Available online at www.sciencedirect.com

V ScienceDirect Procedia

Social and Behavioral Sciences

Procedia Social and Behavioral Sciences 8 (2010) 213-218

International Conference on Mathematics Education Research 2010 (ICMER 2010)

Comparison of Basic Mathematic Skills between Students with

Different Studying Approaches

Ghasem Rekabdara*, Bahare Soleymanib

a'bIslamic Azad University -Abadan Branch, Iran

Abstract

The purpose of this research was to compare basic mathematic skills based on the students studying approaches. In order to carry out this study, a sample of 139 students in the second (spring) semester of 2009 academic year studying in Ahwaz university were chosen through a cluster method at random. Approaches Study Skills Inventory for Students (ASSIST) is used to measure the student studying approaches. Based on Bayesian information criterion (BIC) regarding ASSIST scale, the students are classified into three groups. By two-step cluster method analysis the students are classified as strategic, surface and deep studying approaches. The findings of one-way (ANOVA) show that students' mathematic basic skills were significantly different among students who adopted different studying approaches viz-a-viz strategis, surface and deep approach. LSD post hoc test indicated that the students with the deep studying approach have higher basic mathematical skills in comparison with that of students with surface and strategic studying approaches.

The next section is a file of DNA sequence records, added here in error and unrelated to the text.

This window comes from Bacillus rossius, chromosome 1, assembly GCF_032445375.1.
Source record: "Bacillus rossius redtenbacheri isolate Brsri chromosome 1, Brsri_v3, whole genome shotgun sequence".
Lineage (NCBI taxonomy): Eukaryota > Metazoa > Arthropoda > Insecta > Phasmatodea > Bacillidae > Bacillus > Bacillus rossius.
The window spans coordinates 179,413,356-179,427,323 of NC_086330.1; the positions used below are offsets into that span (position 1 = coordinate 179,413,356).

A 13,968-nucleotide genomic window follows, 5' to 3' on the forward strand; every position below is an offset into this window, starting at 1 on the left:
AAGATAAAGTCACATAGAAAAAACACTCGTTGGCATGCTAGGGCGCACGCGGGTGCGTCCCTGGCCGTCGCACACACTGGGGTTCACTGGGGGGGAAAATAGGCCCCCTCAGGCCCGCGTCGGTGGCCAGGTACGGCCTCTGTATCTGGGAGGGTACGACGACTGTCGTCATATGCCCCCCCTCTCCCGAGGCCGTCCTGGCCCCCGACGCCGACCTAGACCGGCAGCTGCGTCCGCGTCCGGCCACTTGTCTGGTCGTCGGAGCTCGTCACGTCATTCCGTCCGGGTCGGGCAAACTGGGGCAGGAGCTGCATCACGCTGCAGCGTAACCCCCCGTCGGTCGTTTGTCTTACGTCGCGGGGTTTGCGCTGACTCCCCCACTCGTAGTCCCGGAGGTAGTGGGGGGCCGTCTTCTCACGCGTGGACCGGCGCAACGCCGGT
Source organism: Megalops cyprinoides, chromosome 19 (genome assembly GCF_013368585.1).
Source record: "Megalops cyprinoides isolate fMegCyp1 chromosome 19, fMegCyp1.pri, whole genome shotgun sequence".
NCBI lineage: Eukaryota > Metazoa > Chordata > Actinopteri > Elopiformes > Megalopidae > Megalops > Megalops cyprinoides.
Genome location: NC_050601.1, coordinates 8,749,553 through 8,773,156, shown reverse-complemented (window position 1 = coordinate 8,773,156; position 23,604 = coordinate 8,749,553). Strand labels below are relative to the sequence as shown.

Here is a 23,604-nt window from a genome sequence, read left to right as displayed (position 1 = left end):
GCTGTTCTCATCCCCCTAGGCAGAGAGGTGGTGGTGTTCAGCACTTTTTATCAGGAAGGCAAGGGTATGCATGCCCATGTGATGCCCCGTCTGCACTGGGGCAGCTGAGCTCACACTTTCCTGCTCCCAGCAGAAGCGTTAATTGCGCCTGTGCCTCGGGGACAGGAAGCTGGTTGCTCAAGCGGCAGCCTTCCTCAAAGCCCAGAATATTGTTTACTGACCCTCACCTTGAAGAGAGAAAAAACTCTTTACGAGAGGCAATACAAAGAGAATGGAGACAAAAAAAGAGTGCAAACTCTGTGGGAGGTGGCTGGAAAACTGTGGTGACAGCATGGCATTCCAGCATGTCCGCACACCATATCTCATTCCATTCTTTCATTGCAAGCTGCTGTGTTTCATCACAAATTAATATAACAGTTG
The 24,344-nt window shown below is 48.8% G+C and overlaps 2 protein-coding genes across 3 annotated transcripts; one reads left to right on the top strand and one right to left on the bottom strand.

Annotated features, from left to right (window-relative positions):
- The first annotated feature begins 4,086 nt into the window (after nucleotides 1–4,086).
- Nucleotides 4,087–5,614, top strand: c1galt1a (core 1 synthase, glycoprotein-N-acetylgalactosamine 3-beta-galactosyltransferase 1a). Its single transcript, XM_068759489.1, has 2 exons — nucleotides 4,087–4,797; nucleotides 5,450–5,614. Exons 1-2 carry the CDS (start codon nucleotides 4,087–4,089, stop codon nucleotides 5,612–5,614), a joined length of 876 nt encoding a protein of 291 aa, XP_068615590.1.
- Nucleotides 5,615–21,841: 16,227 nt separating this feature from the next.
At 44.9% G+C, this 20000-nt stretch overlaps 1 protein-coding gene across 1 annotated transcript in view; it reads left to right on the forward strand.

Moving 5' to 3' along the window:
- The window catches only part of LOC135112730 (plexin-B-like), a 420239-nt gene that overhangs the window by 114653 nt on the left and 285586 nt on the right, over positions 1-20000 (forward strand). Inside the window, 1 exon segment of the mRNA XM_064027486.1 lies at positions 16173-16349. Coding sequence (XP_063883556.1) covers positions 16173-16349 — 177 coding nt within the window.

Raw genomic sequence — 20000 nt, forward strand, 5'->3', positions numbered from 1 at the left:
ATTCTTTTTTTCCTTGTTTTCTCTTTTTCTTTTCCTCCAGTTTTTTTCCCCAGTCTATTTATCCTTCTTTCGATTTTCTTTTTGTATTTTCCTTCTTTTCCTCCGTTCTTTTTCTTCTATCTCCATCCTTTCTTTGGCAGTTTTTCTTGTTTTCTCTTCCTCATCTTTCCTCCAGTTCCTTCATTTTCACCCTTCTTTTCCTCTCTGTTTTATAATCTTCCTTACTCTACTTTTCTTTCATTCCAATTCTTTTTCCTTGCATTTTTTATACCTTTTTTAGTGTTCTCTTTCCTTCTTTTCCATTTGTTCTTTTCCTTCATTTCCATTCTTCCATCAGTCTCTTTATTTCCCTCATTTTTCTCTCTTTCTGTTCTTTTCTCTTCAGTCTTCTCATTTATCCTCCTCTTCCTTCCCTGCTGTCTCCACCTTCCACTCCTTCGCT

© 2010 Elsevier Ltd. All rights reserved.

Keywords: Studying approaches, Mathematics skills, ASSIST scale, Cluster analysis

1. Introduction

Today's students live and work in the twenty-first century, in an era dominated by computers, world-wide communication, and by a global economy. Jobs that contribute to this economy require workers who are prepared to absorb new ideas, to perceive patterns, and to solve unconventional problems. Mathematics is the key to opportunity for these jobs (Steen, 1989). Despite these applications of mathematics in life and professions, mathematics is still troublesome and a leading anxiety for most people and students.